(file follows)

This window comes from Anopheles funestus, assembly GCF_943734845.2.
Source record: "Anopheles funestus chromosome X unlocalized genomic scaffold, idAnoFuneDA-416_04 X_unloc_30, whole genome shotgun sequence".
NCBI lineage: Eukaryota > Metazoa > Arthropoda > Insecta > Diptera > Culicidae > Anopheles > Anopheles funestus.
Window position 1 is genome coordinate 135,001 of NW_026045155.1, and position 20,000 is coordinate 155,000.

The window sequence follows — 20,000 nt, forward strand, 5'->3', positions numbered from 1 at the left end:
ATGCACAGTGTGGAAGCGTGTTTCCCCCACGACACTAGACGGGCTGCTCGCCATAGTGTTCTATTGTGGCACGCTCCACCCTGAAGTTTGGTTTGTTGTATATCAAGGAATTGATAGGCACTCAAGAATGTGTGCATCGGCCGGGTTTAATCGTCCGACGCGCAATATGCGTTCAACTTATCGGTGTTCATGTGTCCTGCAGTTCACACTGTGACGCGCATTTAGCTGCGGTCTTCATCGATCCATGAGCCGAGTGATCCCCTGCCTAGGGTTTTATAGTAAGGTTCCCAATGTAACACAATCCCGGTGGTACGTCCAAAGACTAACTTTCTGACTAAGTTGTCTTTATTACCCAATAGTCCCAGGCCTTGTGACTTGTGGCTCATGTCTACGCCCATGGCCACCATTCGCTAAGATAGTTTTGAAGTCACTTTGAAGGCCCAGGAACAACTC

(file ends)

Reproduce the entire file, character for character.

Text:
This window comes from Anopheles funestus, assembly GCF_943734845.2.
Source record: "Anopheles funestus chromosome X unlocalized genomic scaffold, idAnoFuneDA-416_04 X_unloc_30, whole genome shotgun sequence".
NCBI lineage: Eukaryota > Metazoa > Arthropoda > Insecta > Diptera > Culicidae > Anopheles > Anopheles funestus.
Window position 1 is genome coordinate 135,001 of NW_026045155.1, and position 20,000 is coordinate 155,000.

The window sequence follows — 20,000 nt, forward strand, 5'->3', positions numbered from 1 at the left end:
ATGCACAGTGTGGAAGCGTGTTTCCCCCACGACACTAGACGGGCTGCTCGCCATAGTGTTCTATTGTGGCACGCTCCACCCTGAAGTTTGGTTTGTTGTATATCAAGGAATTGATAGGCACTCAAGAATGTGTGCATCGGCCGGGTTTAATCGTCCGACGCGCAATATGCGTTCAACTTATCGGTGTTCATGTGTCCTGCAGTTCACACTGTGACGCGCATTTAGCTGCGGTCTTCATCGATCCATGAGCCGAGTGATCCCCTGCCTAGGGTTTTATAGTAAGGTTCCCAATGTAACACAATCCCGGTGGTACGTCCAAAGACTAACTTTCTGACTAAGTTGTCTTTATTACCCAATAGTCCCAGGCCTTGTGACTTGTGGCTCATGTCTACGCCCATGGCCACCATTCGCTAAGATAGTTTTGAAGTCACTTTGAAGGCCCAGGAACAACTC